Health care should be about policy, not politics
May 19, 2014 at 9:38 AM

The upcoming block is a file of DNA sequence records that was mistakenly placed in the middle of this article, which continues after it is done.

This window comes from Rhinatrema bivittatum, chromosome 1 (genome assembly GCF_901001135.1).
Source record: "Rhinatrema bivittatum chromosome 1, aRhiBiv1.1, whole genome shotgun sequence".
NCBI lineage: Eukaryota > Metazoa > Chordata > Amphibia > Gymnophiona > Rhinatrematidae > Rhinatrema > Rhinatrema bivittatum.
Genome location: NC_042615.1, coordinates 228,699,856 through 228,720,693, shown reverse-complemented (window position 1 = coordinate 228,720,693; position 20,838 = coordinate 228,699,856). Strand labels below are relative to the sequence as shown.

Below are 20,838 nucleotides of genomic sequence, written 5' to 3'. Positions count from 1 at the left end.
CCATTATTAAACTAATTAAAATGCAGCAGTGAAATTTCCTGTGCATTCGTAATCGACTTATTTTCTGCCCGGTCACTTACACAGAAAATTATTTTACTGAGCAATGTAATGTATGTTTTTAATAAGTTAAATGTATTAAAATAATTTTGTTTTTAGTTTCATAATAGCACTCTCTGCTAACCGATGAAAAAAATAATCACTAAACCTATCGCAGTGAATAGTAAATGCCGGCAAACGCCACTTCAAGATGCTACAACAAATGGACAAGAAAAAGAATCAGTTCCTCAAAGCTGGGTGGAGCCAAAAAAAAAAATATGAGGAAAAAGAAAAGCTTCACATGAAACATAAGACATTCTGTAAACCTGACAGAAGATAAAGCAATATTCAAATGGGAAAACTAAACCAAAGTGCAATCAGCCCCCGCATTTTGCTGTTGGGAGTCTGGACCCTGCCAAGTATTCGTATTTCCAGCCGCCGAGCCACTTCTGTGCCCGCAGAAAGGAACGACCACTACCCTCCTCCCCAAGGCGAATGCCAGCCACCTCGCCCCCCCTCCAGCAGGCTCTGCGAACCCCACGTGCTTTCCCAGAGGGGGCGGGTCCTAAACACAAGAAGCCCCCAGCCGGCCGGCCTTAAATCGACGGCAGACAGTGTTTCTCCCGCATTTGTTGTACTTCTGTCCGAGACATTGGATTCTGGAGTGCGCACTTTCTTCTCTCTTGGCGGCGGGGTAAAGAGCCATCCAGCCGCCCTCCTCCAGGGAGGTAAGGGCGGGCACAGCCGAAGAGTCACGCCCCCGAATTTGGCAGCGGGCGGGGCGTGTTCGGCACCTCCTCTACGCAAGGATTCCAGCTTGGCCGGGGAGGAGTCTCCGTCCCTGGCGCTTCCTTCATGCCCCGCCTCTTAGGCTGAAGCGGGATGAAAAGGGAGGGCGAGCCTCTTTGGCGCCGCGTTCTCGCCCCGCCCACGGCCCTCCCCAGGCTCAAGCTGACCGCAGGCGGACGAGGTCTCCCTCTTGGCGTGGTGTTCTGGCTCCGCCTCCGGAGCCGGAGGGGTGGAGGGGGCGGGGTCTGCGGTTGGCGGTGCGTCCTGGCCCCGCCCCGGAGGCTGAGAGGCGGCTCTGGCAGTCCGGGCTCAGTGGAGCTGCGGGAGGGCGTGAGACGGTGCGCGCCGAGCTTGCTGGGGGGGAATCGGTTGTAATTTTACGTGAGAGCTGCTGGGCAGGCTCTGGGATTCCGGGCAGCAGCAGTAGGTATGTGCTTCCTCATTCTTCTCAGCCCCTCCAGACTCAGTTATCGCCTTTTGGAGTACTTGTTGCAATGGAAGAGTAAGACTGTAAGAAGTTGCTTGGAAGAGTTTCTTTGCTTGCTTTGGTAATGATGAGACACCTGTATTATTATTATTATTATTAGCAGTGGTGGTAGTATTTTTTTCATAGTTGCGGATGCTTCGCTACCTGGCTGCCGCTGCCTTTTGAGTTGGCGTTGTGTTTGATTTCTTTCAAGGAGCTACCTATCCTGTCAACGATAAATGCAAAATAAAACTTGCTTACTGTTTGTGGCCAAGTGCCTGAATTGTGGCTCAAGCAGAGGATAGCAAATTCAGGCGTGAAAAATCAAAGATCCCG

The weekly magazine American Profile, which comes Tuesdays in the Press, has twice dedicated its health column to guidance on the Affordable Care Act. One issue featured an AARP spokesman outlining how seniors are affected, with not one word to support U.S. Rep. Phil Roe’s distrust of the Independent Payment Advisory Board. Maybe that’s because AARP representatives will likely be involved. Another issue of the magazine summarized in simple, straightforward language how the law affects the rest of us. We’ve endured extreme tea party Republicans in Congress standing their ground, hurting their party and costing the nation $24 billion. Such an astounding consequence seems not to have rattled the “ideologically pure,” and they prattle on. In an Oct. 20 column in this newspaper, a local pundit warned that our taxes will skyrocket with Obamacare, quoting from a list compiled by Americans for Tax Reform. (Please know that’s Grover Norquist’s organization. He’s the guy who bullies congressmen into abrogating their responsibility for realistic tax policy with his nonew-taxes pledge.) Our pundit quoted the Congressional Budget Office, too, but fails to mention that non-partisan group holds to the projection its held since 2010, which is that Obamacare will significantly reduce budget deficits. There are no significant new taxes on middle- or lower-income people. Higher-income people and some businesses will see non-burdensome increases. Nowhere is there reference to the undeniable, which is that staying the course as the nation with the most expensive health care in the world will, with absolute certainty, bankrupt us. Hatred of Obama and unrelenting opposition to anything he considers to be in the public interest guides the Republican Party. They fought the inauguration of Medicare and Social Security all those years ago with essentially the same arguments, and they’ve never stopped looking for opportunities to cripple or erode their effectiveness. But it’s way different this time. There’s an ugly baseness and madness to it that can only hurt us. Smart people have been at work trying to ferret out the logic, and it’s beginning to come clear. Republican strategist Bill Kristol spelled out in clearest terms the reason Republicans must resist health care reform when the Clintons gave it their best effort. He and other Republican strategists, behind the scenes, continue to spread the same language and same political understanding. It’s made up of three parts: Americans will come to value affordable and uncomplicated access to health care, Democrats will be identified as compassionate protectors of the middle class once again and it will strike a punishing blow to Republican electibility for decades to come. It’s not about health care. It’s about politics. The Affordable Care Act will benefit Americans, freeing us of a pervading anxiety and providing better care at less cost. It will always be hard to deal with being sick, but we’ll be free of a parasitic insurance system allowed to deny access to care or manufacture reasons not to keep their promises to us. Judy Garland of Johnson City is a community health care activist.